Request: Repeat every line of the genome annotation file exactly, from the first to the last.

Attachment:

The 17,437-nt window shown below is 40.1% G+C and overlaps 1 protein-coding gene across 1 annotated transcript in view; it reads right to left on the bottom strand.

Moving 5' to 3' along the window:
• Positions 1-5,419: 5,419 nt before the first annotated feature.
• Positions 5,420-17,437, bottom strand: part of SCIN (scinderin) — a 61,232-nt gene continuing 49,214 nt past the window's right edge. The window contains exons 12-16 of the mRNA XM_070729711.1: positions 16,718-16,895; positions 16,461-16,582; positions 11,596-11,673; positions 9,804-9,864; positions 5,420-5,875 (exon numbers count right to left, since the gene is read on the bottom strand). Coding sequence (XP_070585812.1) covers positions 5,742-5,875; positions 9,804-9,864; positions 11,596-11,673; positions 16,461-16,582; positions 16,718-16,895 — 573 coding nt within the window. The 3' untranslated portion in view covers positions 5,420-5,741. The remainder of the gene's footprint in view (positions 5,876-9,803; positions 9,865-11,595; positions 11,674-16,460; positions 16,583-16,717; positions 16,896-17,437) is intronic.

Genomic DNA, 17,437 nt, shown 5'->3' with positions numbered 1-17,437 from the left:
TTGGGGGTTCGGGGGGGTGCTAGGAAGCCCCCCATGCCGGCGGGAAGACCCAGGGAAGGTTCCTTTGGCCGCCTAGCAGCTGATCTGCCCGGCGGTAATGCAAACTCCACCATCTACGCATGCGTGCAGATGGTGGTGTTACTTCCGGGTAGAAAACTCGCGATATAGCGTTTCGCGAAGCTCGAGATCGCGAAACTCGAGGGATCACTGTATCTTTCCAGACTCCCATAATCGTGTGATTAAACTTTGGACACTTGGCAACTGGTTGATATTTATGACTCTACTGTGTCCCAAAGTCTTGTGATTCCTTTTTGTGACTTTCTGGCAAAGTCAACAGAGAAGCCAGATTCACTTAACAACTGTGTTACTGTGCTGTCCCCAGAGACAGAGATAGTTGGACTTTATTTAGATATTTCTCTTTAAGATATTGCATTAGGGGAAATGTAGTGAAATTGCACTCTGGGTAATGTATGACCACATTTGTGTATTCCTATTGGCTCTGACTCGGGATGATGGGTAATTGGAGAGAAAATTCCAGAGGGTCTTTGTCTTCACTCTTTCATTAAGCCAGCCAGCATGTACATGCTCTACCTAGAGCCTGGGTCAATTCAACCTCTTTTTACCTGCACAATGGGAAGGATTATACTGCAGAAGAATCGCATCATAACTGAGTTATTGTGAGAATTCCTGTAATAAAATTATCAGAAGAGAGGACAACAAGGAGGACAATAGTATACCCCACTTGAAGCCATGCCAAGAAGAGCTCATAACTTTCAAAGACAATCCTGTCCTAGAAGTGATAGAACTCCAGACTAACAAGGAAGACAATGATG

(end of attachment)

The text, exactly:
The 17,437-nt window shown below is 40.1% G+C and overlaps 1 protein-coding gene across 1 annotated transcript in view; it reads right to left on the bottom strand.

Moving 5' to 3' along the window:
• Positions 1-5,419: 5,419 nt before the first annotated feature.
• Positions 5,420-17,437, bottom strand: part of SCIN (scinderin) — a 61,232-nt gene continuing 49,214 nt past the window's right edge. The window contains exons 12-16 of the mRNA XM_070729711.1: positions 16,718-16,895; positions 16,461-16,582; positions 11,596-11,673; positions 9,804-9,864; positions 5,420-5,875 (exon numbers count right to left, since the gene is read on the bottom strand). Coding sequence (XP_070585812.1) covers positions 5,742-5,875; positions 9,804-9,864; positions 11,596-11,673; positions 16,461-16,582; positions 16,718-16,895 — 573 coding nt within the window. The 3' untranslated portion in view covers positions 5,420-5,741. The remainder of the gene's footprint in view (positions 5,876-9,803; positions 9,865-11,595; positions 11,674-16,460; positions 16,583-16,717; positions 16,896-17,437) is intronic.

Genomic DNA, 17,437 nt, shown 5'->3' with positions numbered 1-17,437 from the left:
TTGGGGGTTCGGGGGGGTGCTAGGAAGCCCCCCATGCCGGCGGGAAGACCCAGGGAAGGTTCCTTTGGCCGCCTAGCAGCTGATCTGCCCGGCGGTAATGCAAACTCCACCATCTACGCATGCGTGCAGATGGTGGTGTTACTTCCGGGTAGAAAACTCGCGATATAGCGTTTCGCGAAGCTCGAGATCGCGAAACTCGAGGGATCACTGTATCTTTCCAGACTCCCATAATCGTGTGATTAAACTTTGGACACTTGGCAACTGGTTGATATTTATGACTCTACTGTGTCCCAAAGTCTTGTGATTCCTTTTTGTGACTTTCTGGCAAAGTCAACAGAGAAGCCAGATTCACTTAACAACTGTGTTACTGTGCTGTCCCCAGAGACAGAGATAGTTGGACTTTATTTAGATATTTCTCTTTAAGATATTGCATTAGGGGAAATGTAGTGAAATTGCACTCTGGGTAATGTATGACCACATTTGTGTATTCCTATTGGCTCTGACTCGGGATGATGGGTAATTGGAGAGAAAATTCCAGAGGGTCTTTGTCTTCACTCTTTCATTAAGCCAGCCAGCATGTACATGCTCTACCTAGAGCCTGGGTCAATTCAACCTCTTTTTACCTGCACAATGGGAAGGATTATACTGCAGAAGAATCGCATCATAACTGAGTTATTGTGAGAATTCCTGTAATAAAATTATCAGAAGAGAGGACAACAAGGAGGACAATAGTATACCCCACTTGAAGCCATGCCAAGAAGAGCTCATAACTTTCAAAGACAATCCTGTCCTAGAAGTGATAGAACTCCAGACTAACAAGGAAGACAATGATG